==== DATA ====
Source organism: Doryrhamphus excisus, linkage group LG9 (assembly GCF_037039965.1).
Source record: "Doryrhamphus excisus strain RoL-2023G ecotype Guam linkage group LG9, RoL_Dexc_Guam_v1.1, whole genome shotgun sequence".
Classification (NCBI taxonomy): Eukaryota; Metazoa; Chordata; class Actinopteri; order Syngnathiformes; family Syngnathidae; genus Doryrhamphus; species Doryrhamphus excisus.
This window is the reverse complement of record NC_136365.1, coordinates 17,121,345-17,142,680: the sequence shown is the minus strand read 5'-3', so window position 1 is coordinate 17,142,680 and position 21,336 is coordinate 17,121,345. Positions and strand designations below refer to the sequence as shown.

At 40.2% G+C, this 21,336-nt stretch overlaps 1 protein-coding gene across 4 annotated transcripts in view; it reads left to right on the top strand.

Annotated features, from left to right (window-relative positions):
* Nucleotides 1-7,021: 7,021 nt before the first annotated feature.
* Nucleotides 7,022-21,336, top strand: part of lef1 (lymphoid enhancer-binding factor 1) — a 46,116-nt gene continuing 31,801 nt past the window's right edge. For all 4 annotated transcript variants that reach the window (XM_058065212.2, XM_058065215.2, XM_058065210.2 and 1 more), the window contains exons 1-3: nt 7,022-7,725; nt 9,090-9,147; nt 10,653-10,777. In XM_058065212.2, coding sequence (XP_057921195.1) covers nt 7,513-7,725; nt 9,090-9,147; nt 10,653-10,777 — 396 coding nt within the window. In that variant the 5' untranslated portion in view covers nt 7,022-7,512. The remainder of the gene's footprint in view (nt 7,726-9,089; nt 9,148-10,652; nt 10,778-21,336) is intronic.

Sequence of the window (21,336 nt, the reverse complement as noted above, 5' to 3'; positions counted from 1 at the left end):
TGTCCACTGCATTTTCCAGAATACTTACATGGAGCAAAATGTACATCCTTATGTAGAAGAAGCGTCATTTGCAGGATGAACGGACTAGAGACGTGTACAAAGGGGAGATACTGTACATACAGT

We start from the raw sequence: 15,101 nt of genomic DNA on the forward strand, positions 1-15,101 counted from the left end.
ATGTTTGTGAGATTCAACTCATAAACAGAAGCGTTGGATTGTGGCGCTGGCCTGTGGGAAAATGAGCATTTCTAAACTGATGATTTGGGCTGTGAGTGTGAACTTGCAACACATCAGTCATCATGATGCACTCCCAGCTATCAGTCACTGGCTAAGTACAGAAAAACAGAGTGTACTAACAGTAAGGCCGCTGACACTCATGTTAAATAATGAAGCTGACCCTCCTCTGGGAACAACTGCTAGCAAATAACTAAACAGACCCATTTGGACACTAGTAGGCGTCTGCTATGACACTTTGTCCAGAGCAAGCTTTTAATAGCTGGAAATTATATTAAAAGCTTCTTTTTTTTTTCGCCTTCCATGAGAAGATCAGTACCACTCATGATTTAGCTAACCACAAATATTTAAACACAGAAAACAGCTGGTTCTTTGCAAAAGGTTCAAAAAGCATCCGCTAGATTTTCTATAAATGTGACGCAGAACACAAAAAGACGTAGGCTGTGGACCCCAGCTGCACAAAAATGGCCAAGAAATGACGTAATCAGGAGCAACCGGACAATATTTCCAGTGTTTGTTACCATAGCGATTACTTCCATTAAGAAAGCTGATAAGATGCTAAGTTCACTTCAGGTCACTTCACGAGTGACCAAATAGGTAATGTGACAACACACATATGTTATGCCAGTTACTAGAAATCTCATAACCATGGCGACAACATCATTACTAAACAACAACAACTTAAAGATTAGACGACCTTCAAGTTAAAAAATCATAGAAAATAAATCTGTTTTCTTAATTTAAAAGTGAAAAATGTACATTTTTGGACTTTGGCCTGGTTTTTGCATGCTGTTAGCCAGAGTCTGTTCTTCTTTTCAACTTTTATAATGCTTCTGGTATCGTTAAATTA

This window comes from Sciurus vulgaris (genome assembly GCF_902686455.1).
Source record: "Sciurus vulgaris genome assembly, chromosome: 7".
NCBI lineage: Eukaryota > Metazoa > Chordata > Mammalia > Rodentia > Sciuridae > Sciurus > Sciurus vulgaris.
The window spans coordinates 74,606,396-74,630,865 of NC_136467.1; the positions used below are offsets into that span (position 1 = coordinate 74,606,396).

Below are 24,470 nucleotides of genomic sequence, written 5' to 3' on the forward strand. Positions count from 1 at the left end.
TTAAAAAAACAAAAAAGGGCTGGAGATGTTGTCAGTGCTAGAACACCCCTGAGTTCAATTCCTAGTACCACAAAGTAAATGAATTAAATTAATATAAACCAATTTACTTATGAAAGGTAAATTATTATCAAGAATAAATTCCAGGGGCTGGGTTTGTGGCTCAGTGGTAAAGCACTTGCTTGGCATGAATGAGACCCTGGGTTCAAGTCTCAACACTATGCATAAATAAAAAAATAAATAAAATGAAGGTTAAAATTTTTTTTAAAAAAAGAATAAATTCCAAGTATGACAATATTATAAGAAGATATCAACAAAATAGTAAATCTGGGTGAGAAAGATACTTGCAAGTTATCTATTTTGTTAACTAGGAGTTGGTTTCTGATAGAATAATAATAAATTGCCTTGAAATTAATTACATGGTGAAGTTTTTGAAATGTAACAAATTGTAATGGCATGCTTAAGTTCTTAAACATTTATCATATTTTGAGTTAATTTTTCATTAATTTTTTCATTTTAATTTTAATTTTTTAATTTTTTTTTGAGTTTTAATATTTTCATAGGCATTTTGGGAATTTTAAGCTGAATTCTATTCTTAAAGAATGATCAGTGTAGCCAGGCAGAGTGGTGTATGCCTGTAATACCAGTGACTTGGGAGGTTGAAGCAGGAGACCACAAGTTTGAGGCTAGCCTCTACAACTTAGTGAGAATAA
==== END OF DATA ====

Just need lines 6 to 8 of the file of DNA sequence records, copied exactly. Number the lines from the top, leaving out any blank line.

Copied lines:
Annotated features, from left to right (window-relative positions):
* Nucleotides 1-7,021: 7,021 nt before the first annotated feature.
* Nucleotides 7,022-21,336, top strand: part of lef1 (lymphoid enhancer-binding factor 1) — a 46,116-nt gene continuing 31,801 nt past the window's right edge. For all 4 annotated transcript variants that reach the window (XM_058065212.2, XM_058065215.2, XM_058065210.2 and 1 more), the window contains exons 1-3: nt 7,022-7,725; nt 9,090-9,147; nt 10,653-10,777. In XM_058065212.2, coding sequence (XP_057921195.1) covers nt 7,513-7,725; nt 9,090-9,147; nt 10,653-10,777 — 396 coding nt within the window. In that variant the 5' untranslated portion in view covers nt 7,022-7,512. The remainder of the gene's footprint in view (nt 7,726-9,089; nt 9,148-10,652; nt 10,778-21,336) is intronic.